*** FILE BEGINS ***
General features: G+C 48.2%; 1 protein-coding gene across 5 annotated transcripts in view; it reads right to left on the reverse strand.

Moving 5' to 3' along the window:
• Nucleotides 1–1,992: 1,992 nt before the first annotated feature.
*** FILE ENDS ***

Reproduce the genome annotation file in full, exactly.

General features: G+C 48.2%; 1 protein-coding gene across 5 annotated transcripts in view; it reads right to left on the reverse strand.

Moving 5' to 3' along the window:
• Nucleotides 1–1,992: 1,992 nt before the first annotated feature.